Cooks Source 'Apology' Really A Rant Blaming The Woman It Copied For Daring To Tell People

from the not-very-convincing dept

It appears that Judith Griggs, the editor of Cooks Source magazine doesn’t quite understand when to stop digging. As you probably already know, Griggs was the editor who simply copied a bunch of online stories into her magazine, and when confronted about it, not only declared all of the web as the public domain but told the complaining woman, Monica Gaudio, that she should have paid Griggs for all the hard editing work she had done. Over the weekend, we saw that Griggs had given an interview where she said she was likely to shut down the magazine, but still seemed to be playing the victim.

She’s now posted a “final goodbye” message on the Cooks Source website, which is incredibly passive aggressive against Monica. It goes back and forth between apologizing to Monica and blaming her for Cooks Source shutting down. It suggests that Griggs still has not come to terms with what happened here. Not that I’m one to complain, as I make this mistake frequently, but the entire letter starts off with a grammatical error, using “its” instead of “it’s.” I know that happens, but for someone who claimed she was such a good editor, you would think she’d be a bit careful about that stuff. Anyway, here are some snippets from the letter:

Its sad really. The problem is that I have been so overworked and stretched that when this woman — Monica — contacted me, I was on deadline and traveling at the rate of 200 mile a day for that week (over 900 in total for that week), which I actually told her, along with a few other “nice” things, which she hasnt written about.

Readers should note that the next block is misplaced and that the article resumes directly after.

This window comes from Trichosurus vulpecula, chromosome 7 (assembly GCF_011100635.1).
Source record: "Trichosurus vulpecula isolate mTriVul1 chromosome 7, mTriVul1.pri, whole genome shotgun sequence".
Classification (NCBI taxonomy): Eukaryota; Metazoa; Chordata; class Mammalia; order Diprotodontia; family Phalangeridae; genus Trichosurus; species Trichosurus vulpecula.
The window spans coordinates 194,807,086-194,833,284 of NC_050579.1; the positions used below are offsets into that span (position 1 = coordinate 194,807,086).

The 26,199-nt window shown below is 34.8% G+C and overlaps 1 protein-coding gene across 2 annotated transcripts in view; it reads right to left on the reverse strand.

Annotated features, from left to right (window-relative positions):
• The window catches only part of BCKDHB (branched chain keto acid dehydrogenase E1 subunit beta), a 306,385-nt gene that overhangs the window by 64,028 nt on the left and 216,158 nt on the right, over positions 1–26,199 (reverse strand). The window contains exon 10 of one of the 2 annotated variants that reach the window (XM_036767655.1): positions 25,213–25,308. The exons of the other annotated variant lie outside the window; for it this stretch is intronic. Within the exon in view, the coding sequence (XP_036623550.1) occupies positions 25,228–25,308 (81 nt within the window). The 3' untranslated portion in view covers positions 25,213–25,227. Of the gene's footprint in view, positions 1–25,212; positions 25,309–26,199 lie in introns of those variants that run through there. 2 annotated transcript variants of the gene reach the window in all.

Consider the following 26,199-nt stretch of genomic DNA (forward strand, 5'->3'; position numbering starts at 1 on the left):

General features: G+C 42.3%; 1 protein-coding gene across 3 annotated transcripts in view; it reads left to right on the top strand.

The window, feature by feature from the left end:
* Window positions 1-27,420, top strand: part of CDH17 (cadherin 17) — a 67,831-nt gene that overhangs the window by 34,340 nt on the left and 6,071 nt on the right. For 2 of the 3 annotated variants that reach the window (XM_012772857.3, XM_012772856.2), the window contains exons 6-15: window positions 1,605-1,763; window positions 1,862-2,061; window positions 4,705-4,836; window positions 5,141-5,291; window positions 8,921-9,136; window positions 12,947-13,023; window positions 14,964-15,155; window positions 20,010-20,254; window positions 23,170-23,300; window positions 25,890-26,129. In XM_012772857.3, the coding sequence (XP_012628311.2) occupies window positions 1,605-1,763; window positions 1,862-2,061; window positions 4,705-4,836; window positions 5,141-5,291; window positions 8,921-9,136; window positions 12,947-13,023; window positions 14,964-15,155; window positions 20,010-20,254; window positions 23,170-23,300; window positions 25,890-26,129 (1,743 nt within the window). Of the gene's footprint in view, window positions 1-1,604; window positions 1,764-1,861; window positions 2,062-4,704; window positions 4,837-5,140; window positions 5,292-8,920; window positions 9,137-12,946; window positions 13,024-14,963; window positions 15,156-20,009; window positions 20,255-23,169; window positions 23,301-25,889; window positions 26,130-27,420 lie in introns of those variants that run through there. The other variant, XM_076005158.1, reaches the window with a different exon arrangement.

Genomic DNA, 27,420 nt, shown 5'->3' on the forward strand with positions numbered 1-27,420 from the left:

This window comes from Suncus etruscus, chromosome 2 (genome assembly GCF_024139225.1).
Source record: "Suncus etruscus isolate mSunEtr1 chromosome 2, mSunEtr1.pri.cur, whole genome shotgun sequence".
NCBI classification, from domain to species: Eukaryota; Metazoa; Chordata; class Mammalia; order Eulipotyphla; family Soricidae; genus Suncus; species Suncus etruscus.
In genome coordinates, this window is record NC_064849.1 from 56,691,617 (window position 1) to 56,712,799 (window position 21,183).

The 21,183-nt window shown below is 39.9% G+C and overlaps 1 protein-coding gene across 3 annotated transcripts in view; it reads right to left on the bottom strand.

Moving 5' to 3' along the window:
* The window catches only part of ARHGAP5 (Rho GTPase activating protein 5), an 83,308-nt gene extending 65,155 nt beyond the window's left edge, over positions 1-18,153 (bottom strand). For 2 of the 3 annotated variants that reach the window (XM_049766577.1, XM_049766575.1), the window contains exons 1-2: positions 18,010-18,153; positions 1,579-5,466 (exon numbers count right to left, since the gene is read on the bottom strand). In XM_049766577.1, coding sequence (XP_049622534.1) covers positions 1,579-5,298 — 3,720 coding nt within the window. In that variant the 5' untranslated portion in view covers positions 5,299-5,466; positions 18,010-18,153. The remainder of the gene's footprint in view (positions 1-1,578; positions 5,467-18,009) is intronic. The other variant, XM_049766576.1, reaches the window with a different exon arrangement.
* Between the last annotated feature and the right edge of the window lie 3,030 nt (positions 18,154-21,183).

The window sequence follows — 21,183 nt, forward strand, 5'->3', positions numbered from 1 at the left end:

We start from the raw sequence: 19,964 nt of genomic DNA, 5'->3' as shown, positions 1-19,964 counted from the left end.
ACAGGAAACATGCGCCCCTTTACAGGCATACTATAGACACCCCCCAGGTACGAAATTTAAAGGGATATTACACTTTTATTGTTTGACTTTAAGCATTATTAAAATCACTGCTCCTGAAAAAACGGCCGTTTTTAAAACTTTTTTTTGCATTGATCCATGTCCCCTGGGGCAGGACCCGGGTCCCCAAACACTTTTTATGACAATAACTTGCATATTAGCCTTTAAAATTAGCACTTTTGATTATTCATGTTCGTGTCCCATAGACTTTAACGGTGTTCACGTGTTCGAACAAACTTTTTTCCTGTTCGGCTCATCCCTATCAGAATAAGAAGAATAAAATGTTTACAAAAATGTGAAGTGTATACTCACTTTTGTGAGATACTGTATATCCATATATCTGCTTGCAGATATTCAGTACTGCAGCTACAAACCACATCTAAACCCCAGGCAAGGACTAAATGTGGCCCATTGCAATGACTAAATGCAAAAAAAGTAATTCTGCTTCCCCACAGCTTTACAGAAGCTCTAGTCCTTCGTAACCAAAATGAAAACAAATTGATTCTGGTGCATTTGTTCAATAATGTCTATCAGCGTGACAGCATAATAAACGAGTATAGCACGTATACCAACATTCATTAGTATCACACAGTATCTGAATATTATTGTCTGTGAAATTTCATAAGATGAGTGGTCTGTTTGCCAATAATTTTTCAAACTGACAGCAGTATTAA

Note the use of the rather pejorative phrase “this woman.” And, again, note that rather than kick off with an apology, the letter kicks off with Griggs playing victim and giving excuses, while also complaining that Monica somehow hid part of the story. It doesn’t matter what nice things Griggs told her. The issue was her actual response to the situation.

I was stupid to even answer her that night, her email to me was antagonistic and just plain rude and I was exhausted. But I got suckered in and responded. She doesnt say that she was rude, she doesnt say that I agreed (and did) to pay her. It was my plan to contact her after deadline and have a good discussion about it.

Still no apology. Still blaming Monica.

The complicating issue was that one of the businesses we worked with had closed without notice, just a sign on the door — leaving several people, including a chef who had relocated to this area from Florida — out of work. I do not offer this as an excuse, but that, when she wanted money for Columbia University, it seemed ironic because there were all these people in this small town going into the holidays with no jobs, and no, well, nothing.

If you’re not offering it as an excuse, then why are you offering it as an excuse? Also, I don’t think that’s what irony means. There’s then another paragraph where she complains that Monica called her late at night while she was in bed, and she didn’t have a chance to call back because she had to go off the next morning to deliver the magazines. That may be true, but the next paragraph is the real kicker:

I really wish she had given me a chance to respond to her before blasting me. She really never gave me a chance.

I’m sorry, but that seems sort of rich, doesn’t it? Considering it was Judith Griggs who never gave Monica Gaudio “the chance” concerning asking permission to republish her work, and when confronted on it, never gave her the “chance” to get paid or even get an apology. And accurately describing what happened in their exchange is not “blasting” Griggs. It’s telling the world what happened. Griggs goes on to play the victim some more (so many angry emails! so many upset advertisers!) before again lashing into Monica: